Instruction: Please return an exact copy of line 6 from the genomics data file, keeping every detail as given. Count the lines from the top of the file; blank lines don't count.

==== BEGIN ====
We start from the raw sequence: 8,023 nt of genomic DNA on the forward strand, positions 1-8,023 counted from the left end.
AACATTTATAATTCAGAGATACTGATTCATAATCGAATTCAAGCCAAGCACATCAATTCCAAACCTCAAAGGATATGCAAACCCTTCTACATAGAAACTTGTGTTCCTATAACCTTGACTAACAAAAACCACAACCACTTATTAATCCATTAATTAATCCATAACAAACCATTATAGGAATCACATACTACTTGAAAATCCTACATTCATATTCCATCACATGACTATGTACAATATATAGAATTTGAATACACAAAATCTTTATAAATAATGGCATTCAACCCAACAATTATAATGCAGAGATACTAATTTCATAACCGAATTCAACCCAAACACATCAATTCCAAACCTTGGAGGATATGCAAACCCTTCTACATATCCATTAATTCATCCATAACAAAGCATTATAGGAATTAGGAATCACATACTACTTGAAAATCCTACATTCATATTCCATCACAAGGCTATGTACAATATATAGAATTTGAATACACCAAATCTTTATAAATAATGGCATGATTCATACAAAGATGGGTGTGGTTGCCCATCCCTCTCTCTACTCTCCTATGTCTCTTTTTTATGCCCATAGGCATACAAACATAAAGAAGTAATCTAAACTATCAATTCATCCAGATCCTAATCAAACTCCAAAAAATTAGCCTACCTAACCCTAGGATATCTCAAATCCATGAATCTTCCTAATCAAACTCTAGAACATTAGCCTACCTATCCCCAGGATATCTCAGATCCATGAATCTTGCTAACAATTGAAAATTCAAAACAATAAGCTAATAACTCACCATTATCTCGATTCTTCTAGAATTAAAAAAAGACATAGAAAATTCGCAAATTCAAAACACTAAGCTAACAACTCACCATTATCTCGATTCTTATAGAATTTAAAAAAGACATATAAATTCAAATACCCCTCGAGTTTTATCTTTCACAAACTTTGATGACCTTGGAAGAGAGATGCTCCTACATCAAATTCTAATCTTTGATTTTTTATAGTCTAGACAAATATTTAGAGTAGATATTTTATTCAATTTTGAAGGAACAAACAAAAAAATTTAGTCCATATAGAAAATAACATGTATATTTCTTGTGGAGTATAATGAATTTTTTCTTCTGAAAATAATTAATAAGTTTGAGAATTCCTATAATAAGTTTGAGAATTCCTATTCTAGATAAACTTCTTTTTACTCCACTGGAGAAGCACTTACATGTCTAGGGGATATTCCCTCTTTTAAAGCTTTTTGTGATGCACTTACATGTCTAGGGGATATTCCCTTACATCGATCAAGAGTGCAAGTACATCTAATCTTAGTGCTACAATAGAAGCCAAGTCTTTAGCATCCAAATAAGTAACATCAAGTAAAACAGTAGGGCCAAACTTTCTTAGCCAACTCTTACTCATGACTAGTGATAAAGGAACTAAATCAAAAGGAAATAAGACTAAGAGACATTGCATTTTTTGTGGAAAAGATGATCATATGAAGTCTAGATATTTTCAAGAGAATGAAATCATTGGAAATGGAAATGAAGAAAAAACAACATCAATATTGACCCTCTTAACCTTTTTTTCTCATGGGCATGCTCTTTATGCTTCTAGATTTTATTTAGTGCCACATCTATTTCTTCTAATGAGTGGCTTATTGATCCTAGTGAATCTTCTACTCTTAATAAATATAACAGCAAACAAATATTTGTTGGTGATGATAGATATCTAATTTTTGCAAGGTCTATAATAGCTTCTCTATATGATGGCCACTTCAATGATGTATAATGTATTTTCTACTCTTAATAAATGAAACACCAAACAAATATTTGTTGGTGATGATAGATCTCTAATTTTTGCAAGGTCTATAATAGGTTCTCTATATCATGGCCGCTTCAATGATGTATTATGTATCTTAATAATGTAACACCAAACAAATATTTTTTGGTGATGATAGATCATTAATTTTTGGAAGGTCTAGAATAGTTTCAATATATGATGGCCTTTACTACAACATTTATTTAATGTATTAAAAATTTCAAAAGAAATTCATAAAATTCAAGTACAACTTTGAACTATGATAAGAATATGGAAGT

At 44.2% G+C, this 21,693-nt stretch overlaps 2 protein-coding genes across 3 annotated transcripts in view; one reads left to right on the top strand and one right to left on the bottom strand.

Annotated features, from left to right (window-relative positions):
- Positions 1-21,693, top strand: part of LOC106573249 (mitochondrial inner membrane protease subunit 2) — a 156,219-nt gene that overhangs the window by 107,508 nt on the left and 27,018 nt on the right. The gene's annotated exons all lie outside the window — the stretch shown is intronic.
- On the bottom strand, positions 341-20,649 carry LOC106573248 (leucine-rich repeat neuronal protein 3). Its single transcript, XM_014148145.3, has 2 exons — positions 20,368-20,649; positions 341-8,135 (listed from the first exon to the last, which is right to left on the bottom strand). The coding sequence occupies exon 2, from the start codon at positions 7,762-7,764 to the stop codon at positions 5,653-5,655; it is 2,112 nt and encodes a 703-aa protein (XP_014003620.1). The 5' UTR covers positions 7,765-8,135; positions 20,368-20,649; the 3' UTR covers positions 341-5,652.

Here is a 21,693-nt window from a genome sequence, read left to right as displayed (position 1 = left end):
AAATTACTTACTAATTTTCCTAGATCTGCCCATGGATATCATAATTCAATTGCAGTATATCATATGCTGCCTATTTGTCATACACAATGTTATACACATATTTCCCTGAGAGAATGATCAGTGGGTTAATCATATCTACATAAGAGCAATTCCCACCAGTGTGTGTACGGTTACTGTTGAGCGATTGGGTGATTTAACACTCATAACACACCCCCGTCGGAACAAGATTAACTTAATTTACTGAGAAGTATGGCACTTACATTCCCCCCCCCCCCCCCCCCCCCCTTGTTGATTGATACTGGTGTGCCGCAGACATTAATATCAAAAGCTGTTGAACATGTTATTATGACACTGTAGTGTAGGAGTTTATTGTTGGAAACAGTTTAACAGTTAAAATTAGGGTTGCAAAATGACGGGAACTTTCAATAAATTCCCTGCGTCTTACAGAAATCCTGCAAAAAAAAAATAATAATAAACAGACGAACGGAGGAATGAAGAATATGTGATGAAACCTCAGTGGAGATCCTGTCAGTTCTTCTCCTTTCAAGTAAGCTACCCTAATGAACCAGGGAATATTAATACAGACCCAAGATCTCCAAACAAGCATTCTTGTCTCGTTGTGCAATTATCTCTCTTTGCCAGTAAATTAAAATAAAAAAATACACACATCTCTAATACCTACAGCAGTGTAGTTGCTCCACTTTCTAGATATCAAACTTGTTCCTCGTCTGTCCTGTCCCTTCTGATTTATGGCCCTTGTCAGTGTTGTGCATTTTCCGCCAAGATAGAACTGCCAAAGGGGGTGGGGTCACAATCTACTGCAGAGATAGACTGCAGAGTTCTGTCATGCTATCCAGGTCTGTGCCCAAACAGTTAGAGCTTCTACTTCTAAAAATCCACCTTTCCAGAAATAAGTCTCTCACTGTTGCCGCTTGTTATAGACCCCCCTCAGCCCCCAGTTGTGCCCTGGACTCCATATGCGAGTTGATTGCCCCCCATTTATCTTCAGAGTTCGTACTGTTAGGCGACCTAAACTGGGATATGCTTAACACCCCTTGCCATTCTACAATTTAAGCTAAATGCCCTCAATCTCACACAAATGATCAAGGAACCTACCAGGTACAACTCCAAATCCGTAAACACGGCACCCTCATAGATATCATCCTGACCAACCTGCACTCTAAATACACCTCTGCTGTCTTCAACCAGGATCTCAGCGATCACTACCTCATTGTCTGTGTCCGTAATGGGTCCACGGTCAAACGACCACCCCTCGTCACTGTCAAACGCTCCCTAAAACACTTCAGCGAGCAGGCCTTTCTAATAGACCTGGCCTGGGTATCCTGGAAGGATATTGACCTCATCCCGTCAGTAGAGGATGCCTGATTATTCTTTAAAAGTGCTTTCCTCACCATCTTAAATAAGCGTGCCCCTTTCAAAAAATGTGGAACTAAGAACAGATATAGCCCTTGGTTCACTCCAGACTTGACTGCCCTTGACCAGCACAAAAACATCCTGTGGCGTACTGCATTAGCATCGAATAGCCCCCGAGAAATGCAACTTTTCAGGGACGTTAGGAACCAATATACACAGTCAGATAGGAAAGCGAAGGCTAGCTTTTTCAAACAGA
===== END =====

- On the bottom strand, positions 341-20,649 carry LOC106573248 (leucine-rich repeat neuronal protein 3). Its single transcript, XM_014148145.3, has 2 exons — positions 20,368-20,649; positions 341-8,135 (listed from the first exon to the last, which is right to left on the bottom strand). The coding sequence occupies exon 2, from the start codon at positions 7,762-7,764 to the stop codon at positions 5,653-5,655; it is 2,112 nt and encodes a 703-aa protein (XP_014003620.1). The 5' UTR covers positions 7,765-8,135; positions 20,368-20,649; the 3' UTR covers positions 341-5,652.